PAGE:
You may wish to make/keep a copy of your application materials for future reference.
Finally, submit the material online. You will usually receive a confirmation e-mail following your submission. Otherwise, mail the material via the post office or private courier service.
Creating a Budget and Submitting Your Grant Application Materials
Tips and warnings
- When preparing your grant application materials, request from the granting source a "copy of a successful application." This can be used as a guide when filling out and preparing your application.
- Also, when mailing your grant application materials, request "delivery confirmation." You may, as an extra precaution, send the material as certified mail, which requires a signature from the recipient, but this is usually not necessary, and it might actually hold up timely receipt of your application because it can't be dropped off without a signature.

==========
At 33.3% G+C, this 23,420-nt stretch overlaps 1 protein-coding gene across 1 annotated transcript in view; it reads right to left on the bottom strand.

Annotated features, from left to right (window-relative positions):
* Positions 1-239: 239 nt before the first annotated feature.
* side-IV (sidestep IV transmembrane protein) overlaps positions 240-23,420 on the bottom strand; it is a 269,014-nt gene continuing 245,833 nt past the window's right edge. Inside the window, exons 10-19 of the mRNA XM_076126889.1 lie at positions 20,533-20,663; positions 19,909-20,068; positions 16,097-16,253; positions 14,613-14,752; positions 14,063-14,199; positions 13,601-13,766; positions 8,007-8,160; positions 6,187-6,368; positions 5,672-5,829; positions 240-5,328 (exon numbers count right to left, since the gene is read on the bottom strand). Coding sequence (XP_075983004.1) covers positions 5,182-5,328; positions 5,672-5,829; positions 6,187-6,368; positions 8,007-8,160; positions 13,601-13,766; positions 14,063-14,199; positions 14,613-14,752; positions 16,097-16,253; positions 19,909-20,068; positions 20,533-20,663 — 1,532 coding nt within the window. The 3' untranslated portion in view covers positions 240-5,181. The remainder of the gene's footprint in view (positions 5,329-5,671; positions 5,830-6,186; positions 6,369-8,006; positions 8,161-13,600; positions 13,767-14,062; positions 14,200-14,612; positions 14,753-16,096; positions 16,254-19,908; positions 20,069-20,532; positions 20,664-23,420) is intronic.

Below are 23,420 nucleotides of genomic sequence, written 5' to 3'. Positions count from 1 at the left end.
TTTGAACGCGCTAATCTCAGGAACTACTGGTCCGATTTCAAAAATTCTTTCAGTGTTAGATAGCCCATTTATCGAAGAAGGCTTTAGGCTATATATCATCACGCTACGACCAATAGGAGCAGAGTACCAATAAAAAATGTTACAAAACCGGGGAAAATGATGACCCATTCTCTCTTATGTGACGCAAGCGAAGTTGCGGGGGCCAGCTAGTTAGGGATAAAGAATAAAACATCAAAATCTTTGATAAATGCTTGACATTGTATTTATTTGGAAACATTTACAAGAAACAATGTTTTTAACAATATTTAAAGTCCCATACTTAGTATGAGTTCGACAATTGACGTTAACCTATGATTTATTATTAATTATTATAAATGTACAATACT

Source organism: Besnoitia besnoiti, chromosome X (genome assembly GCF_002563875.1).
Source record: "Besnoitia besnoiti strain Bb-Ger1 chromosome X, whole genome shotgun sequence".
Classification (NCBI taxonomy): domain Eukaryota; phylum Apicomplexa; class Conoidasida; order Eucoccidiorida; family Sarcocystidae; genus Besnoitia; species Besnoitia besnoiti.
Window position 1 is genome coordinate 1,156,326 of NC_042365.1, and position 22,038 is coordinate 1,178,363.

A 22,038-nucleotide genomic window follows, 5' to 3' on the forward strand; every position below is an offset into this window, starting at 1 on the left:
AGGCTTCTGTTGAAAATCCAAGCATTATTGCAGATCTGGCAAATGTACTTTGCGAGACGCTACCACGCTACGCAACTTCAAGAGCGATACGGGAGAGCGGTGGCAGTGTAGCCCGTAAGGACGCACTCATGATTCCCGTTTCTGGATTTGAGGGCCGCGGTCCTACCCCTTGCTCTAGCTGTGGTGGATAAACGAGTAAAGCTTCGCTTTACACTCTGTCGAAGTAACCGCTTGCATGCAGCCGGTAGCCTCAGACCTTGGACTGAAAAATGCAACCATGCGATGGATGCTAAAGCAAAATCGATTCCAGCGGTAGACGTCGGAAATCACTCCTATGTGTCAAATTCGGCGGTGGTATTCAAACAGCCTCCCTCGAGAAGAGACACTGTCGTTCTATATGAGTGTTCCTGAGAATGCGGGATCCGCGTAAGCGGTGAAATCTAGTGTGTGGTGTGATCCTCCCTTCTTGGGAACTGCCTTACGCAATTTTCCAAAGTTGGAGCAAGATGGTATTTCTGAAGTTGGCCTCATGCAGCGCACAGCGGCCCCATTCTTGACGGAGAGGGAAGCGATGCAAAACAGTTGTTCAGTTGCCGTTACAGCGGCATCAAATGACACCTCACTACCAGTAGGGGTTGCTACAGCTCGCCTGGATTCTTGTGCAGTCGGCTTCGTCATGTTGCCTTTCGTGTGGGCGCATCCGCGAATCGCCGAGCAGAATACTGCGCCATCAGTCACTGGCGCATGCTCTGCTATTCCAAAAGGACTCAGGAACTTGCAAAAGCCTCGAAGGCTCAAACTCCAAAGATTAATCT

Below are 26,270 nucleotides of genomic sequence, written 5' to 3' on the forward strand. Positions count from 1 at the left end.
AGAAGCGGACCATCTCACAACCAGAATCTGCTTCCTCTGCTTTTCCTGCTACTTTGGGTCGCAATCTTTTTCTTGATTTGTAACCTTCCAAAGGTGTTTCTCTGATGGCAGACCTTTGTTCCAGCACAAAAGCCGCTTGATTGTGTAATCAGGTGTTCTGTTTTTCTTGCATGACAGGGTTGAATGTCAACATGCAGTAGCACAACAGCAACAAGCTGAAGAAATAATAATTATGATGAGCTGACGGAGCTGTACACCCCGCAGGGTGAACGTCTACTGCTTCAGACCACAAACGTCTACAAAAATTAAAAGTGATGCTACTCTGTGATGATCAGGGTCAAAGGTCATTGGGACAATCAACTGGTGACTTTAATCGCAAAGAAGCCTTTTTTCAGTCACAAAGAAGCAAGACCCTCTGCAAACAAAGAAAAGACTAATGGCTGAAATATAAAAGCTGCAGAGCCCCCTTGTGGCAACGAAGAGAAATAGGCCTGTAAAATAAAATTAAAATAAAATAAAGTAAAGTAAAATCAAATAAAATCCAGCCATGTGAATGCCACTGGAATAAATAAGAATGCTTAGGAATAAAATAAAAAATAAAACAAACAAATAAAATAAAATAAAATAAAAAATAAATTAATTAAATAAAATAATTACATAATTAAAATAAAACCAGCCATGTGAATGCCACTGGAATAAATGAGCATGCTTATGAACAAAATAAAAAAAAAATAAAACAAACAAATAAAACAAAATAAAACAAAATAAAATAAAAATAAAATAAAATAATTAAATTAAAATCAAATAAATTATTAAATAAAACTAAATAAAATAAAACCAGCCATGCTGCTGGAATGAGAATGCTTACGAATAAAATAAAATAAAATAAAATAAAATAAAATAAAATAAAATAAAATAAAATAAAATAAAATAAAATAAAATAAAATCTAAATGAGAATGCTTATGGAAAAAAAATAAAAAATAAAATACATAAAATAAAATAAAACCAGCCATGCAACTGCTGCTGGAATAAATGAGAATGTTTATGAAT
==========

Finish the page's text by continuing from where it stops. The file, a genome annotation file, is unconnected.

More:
- In most states, individuals seeking grants through non-profits are no longer considered "independent contractors" (who typically would retain some or all ownership rights to their work output under a grant).
- Most laws governing non-profits now require that individuals receiving grants through a non-profit be listed as employees of the non-profit, which provides some benefits to the individual (such as workers' compensation, Social Security), but which also means that any work output (artwork, software, publication, research) by the individual under a given grant becomes the property of the non-profit